Durrington, V. A., Berryhill, A., & Swafford, J. (2006). Strategies for enhancing student interactivity in an online environment. College Teaching, 54(1), 190-193. Retrieved from: http://search.proquest.com/docview/274679812?accountid=14872
Siemens, G. (2007). George Siemens-Curatorial Teaching. Retrieved from:
You can find my graph at:
Tuesday, January 10, 2012
Assessing Collaborative Efforts Module 3
What are the best measures for involving students to participate in an online community environment? Siemens (2009) states in his podcast “in a society where individual contributions are highly acknowledged, collaborative learning communities can be a challenge for many students”. Many students are unwilling to participate in discussions due to shyness/unfamiliar area, exhaustion, boredom, low self-esteem/confidence and disinterest- just to name a few. It seems that some students are more willing to participate in a small-group discussion than a whole-class discussion as I was with my first experience in online learning. Online learning should be a great learning experience where all students are actively involved and become at ease with the process and expectations asked of them.
So the question is; how do you get everybody to participate equally in an online community? I think the basics are to include, scholarliness, encouragement towards each other, being truthful and reliable, and frequent interaction. Frequent interaction would not only encourage others to contribute more but it will also enhance their learning skills.
In an online learning community, you must make an honest effort to communicate with others in order to actively exist in the virtual world. However, considerations must be well planned for learners to shape the participation level, both in structure (number/kind of postings) and in content (organizing the discussion of subjects interesting to them). I believe instructors who purposefully design learning activities to create opportunities for students to learn about each other, decreases transactional distance and increases social presence are likely to improve learners’ sense of classroom community.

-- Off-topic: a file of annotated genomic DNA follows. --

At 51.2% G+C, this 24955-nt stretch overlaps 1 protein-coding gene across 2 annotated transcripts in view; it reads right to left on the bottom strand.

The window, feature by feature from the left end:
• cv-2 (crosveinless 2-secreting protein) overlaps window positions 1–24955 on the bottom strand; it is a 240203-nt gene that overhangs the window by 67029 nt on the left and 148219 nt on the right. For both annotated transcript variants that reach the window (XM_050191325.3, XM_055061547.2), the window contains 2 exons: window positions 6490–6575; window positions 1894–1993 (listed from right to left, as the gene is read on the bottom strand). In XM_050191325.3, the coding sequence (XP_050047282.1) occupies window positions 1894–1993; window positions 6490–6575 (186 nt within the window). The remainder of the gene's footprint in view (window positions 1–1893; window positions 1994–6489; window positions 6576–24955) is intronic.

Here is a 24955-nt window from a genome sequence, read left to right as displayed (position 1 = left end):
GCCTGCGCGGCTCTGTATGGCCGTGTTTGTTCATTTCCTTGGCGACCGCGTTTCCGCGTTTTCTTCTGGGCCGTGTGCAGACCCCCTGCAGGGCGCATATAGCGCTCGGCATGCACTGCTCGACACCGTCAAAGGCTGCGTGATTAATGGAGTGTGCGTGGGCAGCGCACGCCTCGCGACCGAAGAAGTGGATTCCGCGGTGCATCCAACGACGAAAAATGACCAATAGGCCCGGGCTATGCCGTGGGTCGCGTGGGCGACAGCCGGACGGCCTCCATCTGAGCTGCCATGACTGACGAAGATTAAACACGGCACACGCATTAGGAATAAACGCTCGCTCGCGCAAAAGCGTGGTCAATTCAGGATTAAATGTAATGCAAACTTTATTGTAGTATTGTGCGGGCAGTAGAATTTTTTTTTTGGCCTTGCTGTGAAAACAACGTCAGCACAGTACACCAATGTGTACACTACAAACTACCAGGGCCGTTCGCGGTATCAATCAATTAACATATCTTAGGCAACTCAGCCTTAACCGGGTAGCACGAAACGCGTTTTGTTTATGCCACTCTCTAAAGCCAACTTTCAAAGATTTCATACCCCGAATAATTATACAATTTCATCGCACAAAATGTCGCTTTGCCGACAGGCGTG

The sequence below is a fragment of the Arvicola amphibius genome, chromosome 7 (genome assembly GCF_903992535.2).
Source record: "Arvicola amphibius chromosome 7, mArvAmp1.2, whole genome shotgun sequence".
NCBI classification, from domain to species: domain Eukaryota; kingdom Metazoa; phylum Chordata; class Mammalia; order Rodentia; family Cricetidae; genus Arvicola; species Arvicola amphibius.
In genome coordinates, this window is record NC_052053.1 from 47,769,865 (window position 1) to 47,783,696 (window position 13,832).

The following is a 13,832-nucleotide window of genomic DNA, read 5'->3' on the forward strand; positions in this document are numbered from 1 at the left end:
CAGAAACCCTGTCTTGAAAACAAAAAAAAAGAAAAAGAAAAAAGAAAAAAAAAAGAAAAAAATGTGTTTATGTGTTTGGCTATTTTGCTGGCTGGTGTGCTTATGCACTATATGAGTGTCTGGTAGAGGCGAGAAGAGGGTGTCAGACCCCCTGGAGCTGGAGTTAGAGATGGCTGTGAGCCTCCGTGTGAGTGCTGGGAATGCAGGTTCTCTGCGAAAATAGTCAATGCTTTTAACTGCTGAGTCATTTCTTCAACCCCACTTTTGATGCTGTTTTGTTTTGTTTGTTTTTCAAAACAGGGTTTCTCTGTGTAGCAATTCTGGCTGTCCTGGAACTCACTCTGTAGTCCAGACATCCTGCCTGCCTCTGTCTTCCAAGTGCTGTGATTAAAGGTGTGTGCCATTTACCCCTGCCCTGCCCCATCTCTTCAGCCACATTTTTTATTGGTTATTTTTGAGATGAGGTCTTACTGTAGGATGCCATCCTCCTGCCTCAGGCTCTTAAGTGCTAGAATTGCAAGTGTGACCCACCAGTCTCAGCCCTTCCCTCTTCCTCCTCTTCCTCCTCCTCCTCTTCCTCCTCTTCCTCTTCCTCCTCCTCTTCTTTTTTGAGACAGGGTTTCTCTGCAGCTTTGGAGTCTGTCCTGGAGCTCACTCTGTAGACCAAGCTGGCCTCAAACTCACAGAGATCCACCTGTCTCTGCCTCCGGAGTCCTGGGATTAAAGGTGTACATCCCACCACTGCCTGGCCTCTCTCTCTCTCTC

Siemens (2009) concurs that the greatest way to involve participation in a learning community is to use the activity of role-play and change the assessment tools with an emphasis on working together. The goal is to help each student find their voice and feel part of a community. Cooperation and collaboration seem to be the key words here.
Anderson, T. & Misanchuk, M. Building community in an online learning environment: communication, cooperation and collaboration. Retrieved from: www.mtsu.edu/~itconf/proceed01/19.html
Laureate Education, Inc. (2008b). Principles of distance education. Baltimore: Author
Monday, January 9, 2012
“Virtual worlds might be useful tools in online teaching because of their ability to engage students in interactions with the instructor and others in the class as well as with their environment”( Baker, S. C., Wentz, R. K., & Woods, M. M. 2009). It provides opportunities by building a community for interactions when face-to-face is not an option. The potential of different users covers a wide spectrum from; kids, students, educators and business'. I am in the process of developing a video that describes virtual worlds and the many uses of it.I am having troubles with my storyboard loading....so please let me know if this works.